“No sit ups tonight?”
“No… we’re going to work on some new skills.”
“OK, that’s good… because… I have these, um…” (pointing in the general direction of my backside)
“Butt berries, they’re called. Yeah, ouch.”
Turns out that they’re also called CrossFit crack or monkey butt. They are what appears to be two large red lipstick kiss marks at the top of your butt cheeks and occur when your clothing rubs against your skin while doing the full-range (i.e., all the way up) sit-ups in a CrossFit workout. You don’t really notice them too much until you take a shower, turn around, and the hot water hits them. It felt like someone snuck in and branded me like a cow. CF Ranch. Pshhhhssss… yee haw!
I think the butt berries were worse than the other noticeable side effect of my first class, the leg soreness. Actually, ‘soreness’ doesn’t quite do it justice. I’m pretty well into my forties; doing squats to failure without much prep left me able to walk the next morning but not much else. For the next couple of days, if I dropped something on the ground, well, I just didn’t have that thing anymore. Luckily, I had spare keys hanging at about shoulder height.
Still, when my son, looking a little confused, asks me “do you like it?”, I have to say ‘yes’. I like it because it’s hard, and before I went, scary. I’ve come to learn that regularly facing things that scare me, things that put me outside of my comfort zone, make me a better, more confident, more interesting person. Every time I suck it up and do that public presentation, take that class, or publish that personal blog post, there’s one less thing to be afraid of, one more interesting experience, and one less temptation to feel regret.
Now, I’m not the type to bungee jump off a bridge, necessarily. There are some things I don’t do because I just don’t want to do them. When I choose a fear to tackle, large or small, it’s something from which I think I’d derive some benefit, not just get a temporary adrenaline rush or endanger my life. I’ve done those things: jumped off cliffs into water, found the top-end speed of my motorcycle, gotten into fights. Exciting? Sure. Did I learn anything? Not really.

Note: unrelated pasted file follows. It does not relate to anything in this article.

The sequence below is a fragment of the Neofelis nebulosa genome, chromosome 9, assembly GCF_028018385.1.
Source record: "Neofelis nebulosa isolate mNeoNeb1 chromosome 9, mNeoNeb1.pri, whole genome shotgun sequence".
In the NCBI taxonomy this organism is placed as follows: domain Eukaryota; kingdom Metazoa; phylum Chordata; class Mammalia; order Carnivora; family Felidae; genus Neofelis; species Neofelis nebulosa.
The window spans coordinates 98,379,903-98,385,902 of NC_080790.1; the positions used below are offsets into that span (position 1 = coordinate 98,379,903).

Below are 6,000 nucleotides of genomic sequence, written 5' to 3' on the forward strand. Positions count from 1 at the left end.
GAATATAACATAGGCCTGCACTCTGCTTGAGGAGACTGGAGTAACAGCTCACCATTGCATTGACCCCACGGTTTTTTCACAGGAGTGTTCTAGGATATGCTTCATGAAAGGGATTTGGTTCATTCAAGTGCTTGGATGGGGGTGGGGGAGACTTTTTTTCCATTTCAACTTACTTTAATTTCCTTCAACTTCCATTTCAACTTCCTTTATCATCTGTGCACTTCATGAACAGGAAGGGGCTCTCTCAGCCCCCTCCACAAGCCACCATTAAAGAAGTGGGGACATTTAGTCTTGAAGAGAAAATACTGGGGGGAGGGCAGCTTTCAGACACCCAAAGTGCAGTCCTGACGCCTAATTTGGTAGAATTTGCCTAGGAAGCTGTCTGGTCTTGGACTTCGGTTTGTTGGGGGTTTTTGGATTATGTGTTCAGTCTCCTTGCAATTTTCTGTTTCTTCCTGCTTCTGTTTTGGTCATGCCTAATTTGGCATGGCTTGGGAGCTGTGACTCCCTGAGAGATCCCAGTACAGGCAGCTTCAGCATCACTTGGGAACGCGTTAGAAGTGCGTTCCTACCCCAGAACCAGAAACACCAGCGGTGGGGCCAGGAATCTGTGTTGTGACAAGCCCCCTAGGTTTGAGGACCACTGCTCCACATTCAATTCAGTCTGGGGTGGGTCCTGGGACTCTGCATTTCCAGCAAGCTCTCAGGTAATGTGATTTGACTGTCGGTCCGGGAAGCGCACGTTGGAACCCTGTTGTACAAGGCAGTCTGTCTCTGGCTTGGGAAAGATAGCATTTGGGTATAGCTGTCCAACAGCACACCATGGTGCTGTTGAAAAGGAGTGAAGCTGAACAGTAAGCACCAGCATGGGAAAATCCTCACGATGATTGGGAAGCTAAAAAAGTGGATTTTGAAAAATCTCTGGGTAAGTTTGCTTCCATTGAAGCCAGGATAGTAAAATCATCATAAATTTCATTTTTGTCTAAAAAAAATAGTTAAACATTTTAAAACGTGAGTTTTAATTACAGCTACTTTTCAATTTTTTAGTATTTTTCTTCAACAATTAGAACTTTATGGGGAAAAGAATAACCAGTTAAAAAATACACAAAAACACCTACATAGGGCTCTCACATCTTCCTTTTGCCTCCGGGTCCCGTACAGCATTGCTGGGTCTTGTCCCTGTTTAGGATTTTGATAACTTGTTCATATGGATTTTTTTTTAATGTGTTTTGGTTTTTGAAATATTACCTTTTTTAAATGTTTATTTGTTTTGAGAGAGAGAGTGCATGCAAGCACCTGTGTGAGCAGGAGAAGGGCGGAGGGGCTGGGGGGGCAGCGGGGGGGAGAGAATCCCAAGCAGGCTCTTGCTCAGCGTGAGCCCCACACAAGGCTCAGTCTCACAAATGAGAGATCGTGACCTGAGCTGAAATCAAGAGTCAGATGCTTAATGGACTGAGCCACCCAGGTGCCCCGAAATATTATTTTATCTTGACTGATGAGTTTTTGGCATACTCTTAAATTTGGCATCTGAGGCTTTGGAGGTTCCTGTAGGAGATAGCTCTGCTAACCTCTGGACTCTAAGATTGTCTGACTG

But my first public speaking gig at Internet World in New York City? Now, that was scary. When I applied for graduate school at a fancy university, I was terrified to send in my application. Moving to Japan with nowhere to live and a new baby was frightening as hell. So was showing up for kendo class in a Japanese city where, as it turned out, for the next year I would be the ‘international’ in the Kobe International Kendo Club. Taking a job where I’d travel every week, studying languages, performing in a ballet, quitting my job.
What those fears all had in common was that, first, I really didn’t know what I was afraid of. Embarrassment, mental or physical difficulty, or the possibility of financial loss, I guess. None of them were statistically likely to kill me. But they also held the opportunity to open up new avenues in my life– new friends, new skills, and new experiences that I just couldn’t have without pushing myself to do it anyway.
The truth is that you are far more likely to regret those things you don’t do out of irrational fear than those things you do. The reason is that once you’ve gotten up at that podium, you know. It sucked, or you crushed it. Either way, you know. But like a movie with an unsatisfying ending, if you don’t get up there, you’ll always wonder what might have happened, and you might not get the opportunity to find out again.
So, I’ll go back to CrossFit. I’ll flip tires, climb ropes, and jump up on top of boxes. And after a while, I’ll decide if I want to keep doing it or not. If not, it’ll be because I don’t enjoy it, it’s too expensive, or the schedule doesn’t work for me. It won’t be because I’m not sure if I can handle it. It won’t be because I was too scared to give it a try.
You’ve got one shot at any given moment in your life and there are only so many of those– fewer every day. Always ask yourself if there’s something there that scares you that you might want to try. Will it get you killed or ostracized by your friends and family, or are you really just afraid of some effort, change, or embarrassment? Embarrassment is temporary, like butt berries and sore legs. The confidence you gain by conquering your fears and the benefits of pushing yourself will last the rest of your life.